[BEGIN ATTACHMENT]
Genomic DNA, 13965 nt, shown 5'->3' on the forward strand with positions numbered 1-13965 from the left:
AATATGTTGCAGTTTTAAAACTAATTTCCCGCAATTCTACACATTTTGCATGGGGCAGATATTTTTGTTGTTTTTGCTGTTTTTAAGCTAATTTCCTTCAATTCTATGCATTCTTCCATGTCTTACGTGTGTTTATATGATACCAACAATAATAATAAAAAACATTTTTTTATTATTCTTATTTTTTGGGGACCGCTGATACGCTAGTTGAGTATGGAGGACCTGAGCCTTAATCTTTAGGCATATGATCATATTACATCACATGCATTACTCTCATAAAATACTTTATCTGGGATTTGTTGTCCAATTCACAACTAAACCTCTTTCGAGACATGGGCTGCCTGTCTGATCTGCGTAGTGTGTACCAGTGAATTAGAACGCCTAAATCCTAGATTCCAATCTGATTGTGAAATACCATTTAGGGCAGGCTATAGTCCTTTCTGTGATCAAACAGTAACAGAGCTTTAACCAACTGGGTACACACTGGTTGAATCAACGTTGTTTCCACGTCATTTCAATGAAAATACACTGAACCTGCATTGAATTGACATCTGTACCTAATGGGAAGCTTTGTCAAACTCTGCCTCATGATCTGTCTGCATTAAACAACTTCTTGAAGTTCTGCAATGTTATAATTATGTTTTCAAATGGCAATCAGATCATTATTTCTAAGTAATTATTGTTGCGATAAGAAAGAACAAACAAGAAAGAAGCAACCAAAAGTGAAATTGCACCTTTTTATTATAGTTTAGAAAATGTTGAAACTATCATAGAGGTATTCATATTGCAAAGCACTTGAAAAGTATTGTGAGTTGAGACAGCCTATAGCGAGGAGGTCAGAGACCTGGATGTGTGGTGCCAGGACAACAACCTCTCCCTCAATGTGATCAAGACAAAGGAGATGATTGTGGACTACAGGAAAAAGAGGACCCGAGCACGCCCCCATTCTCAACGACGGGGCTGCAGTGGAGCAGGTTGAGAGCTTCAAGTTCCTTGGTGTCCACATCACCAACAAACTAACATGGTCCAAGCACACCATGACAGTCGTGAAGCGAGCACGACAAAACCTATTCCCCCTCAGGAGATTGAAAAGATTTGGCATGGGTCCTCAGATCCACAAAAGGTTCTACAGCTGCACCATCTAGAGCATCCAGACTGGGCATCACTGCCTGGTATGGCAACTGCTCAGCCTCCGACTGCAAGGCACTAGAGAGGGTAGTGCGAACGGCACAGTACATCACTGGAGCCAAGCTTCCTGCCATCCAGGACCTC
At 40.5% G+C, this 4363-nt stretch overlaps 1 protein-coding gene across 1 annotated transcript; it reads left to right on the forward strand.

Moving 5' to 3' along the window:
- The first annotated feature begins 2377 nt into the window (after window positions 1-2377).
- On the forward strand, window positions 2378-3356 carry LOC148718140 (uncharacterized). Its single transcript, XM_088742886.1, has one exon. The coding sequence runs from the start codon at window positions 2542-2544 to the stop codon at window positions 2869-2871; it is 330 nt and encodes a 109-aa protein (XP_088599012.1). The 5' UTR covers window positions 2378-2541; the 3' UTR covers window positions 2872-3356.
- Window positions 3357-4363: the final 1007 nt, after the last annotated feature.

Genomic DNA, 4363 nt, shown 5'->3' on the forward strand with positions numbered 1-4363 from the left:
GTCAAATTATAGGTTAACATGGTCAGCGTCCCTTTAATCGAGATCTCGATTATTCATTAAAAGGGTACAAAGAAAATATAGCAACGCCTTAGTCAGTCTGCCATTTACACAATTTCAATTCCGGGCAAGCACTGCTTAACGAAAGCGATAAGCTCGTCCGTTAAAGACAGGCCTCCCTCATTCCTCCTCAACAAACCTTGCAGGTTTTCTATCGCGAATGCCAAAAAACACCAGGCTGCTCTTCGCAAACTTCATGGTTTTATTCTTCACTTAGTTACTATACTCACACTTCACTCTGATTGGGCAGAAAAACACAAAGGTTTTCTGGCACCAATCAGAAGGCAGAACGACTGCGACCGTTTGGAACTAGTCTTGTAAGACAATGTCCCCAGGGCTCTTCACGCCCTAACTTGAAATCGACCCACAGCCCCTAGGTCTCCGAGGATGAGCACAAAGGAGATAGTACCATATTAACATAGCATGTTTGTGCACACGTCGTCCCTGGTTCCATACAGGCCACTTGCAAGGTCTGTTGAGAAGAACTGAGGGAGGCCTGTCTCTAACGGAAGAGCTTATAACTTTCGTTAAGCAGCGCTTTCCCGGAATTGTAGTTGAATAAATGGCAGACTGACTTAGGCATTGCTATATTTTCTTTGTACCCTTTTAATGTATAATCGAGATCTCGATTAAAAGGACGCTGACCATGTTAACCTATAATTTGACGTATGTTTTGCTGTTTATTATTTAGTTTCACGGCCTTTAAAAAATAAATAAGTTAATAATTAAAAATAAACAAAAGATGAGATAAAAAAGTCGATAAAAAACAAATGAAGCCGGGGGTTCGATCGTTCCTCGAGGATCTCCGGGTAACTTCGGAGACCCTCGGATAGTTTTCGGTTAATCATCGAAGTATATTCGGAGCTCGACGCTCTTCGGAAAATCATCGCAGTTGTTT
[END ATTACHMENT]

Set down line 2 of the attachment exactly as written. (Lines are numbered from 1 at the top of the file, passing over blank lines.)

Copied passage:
AATATGTTGCAGTTTTAAAACTAATTTCCCGCAATTCTACACATTTTGCATGGGGCAGATATTTTTGTTGTTTTTGCTGTTTTTAAGCTAATTTCCTTCAATTCTATGCATTCTTCCATGTCTTACGTGTGTTTATATGATACCAACAATAATAATAAAAAACATTTTTTTATTATTCTTATTTTTTGGGGACCGCTGATACGCTAGTTGAGTATGGAGGACCTGAGCCTTAATCTTTAGGCATATGATCATATTACATCACATGCATTACTCTCATAAAATACTTTATCTGGGATTTGTTGTCCAATTCACAACTAAACCTCTTTCGAGACATGGGCTGCCTGTCTGATCTGCGTAGTGTGTACCAGTGAATTAGAACGCCTAAATCCTAGATTCCAATCTGATTGTGAAATACCATTTAGGGCAGGCTATAGTCCTTTCTGTGATCAAACAGTAACAGAGCTTTAACCAACTGGGTACACACTGGTTGAATCAACGTTGTTTCCACGTCATTTCAATGAAAATACACTGAACCTGCATTGAATTGACATCTGTACCTAATGGGAAGCTTTGTCAAACTCTGCCTCATGATCTGTCTGCATTAAACAACTTCTTGAAGTTCTGCAATGTTATAATTATGTTTTCAAATGGCAATCAGATCATTATTTCTAAGTAATTATTGTTGCGATAAGAAAGAACAAACAAGAAAGAAGCAACCAAAAGTGAAATTGCACCTTTTTATTATAGTTTAGAAAATGTTGAAACTATCATAGAGGTATTCATATTGCAAAGCACTTGAAAAGTATTGTGAGTTGAGACAGCCTATAGCGAGGAGGTCAGAGACCTGGATGTGTGGTGCCAGGACAACAACCTCTCCCTCAATGTGATCAAGACAAAGGAGATGATTGTGGACTACAGGAAAAAGAGGACCCGAGCACGCCCCCATTCTCAACGACGGGGCTGCAGTGGAGCAGGTTGAGAGCTTCAAGTTCCTTGGTGTCCACATCACCAACAAACTAACATGGTCCAAGCACACCATGACAGTCGTGAAGCGAGCACGACAAAACCTATTCCCCCTCAGGAGATTGAAAAGATTTGGCATGGGTCCTCAGATCCACAAAAGGTTCTACAGCTGCACCATCTAGAGCATCCAGACTGGGCATCACTGCCTGGTATGGCAACTGCTCAGCCTCCGACTGCAAGGCACTAGAGAGGGTAGTGCGAACGGCACAGTACATCACTGGAGCCAAGCTTCCTGCCATCCAGGACCTC